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Posts from the Rodgers and Hammerstein Archives of Recorded Sound

Music For Moderns at Town Hall, 1957

Anahid Ajemian and George Avakian put on an ambitious and eclectic concert series that blended the music and musicians of different worlds.Read More ›

"Archives of Sound" at the Library for the Performing Arts

Organization, description, and presentation of sound is the theme for this exhibit, and listeners are offered a peek into how archival audio is made available to the public.Read More ›

The Black Rock Coalition: Empowering Artists Who Break the Mold

In 1985 the Black Rock Coalition (BRC) was formed as an outlet for alternative Black musicians to showcase their talents.Read More ›

Frank Sinatra's "The House I Live In"

The Sinatra: An American Icon exhibition has many wonderful media stations for visitors—songs, excerpts from television specials, films trailers and featurettes, and a juke box. But the one that is garnering the most attention is “The House I Live In,” the RKO short subject that won Sinatra his first Oscar. Read More ›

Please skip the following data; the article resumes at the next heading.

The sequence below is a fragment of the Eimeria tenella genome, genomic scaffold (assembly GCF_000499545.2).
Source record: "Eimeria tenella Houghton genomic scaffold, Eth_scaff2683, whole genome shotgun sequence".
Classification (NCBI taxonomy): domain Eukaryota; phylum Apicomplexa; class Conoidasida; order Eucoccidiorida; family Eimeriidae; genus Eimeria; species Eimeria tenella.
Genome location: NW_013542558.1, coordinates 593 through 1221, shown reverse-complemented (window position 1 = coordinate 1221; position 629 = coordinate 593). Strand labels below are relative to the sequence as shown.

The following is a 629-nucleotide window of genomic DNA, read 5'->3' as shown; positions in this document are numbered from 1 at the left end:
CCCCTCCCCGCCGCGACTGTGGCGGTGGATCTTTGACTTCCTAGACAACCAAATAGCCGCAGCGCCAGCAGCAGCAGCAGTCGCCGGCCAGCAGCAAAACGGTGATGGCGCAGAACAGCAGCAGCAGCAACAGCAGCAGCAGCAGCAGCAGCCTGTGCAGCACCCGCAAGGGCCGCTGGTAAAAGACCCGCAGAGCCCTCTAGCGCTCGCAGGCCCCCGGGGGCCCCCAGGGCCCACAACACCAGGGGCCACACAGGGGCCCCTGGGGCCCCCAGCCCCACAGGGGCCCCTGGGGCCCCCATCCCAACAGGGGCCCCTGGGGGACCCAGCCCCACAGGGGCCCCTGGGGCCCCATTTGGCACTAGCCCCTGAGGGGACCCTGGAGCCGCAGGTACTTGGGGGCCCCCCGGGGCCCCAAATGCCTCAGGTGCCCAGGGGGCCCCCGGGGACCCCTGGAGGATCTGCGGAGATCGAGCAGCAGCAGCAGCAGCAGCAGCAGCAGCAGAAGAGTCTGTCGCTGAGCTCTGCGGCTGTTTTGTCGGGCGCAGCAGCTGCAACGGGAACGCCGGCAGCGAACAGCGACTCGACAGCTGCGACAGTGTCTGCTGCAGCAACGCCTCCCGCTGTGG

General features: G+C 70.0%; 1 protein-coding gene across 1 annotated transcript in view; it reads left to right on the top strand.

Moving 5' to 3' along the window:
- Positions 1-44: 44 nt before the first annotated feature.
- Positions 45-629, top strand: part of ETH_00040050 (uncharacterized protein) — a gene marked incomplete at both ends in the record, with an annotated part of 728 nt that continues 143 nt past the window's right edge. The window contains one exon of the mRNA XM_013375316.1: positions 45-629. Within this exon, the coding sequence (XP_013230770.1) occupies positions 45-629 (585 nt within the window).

"...a half-acre of strings..." Sinatra on the Radio

LPA is hosting public programs about listening to Sinatra on the radio, as thousands of Americans would do every week. Read More ›

Orquesta en su casa: LPA at Casita Maria

The Boro-Linc project is bringing performances and projects from the Lincoln Center campus to the other boroughs. Read More ›

From the Rodgers and Hammerstein Archives: Blood, Rats, and Scream Queens!

We love Halloween and want to celebrate it by sharing some great Halloween themed recordings we have in our holdings. Read More ›

Sesame Street at LPA: About That Tomato...

I love collaborative exhibitions because I learn so much about our partners. Working with Susie Tofte, the archivist of the Sesame Workshop and curator of the exhibition, I learned about the Workshop’s outreach programs for families dealing with the challenges of military service and incarceration. Now that the exhibition is available for viewing, I see that section’s impact on visitors who expected only fun, children’s content.Read More ›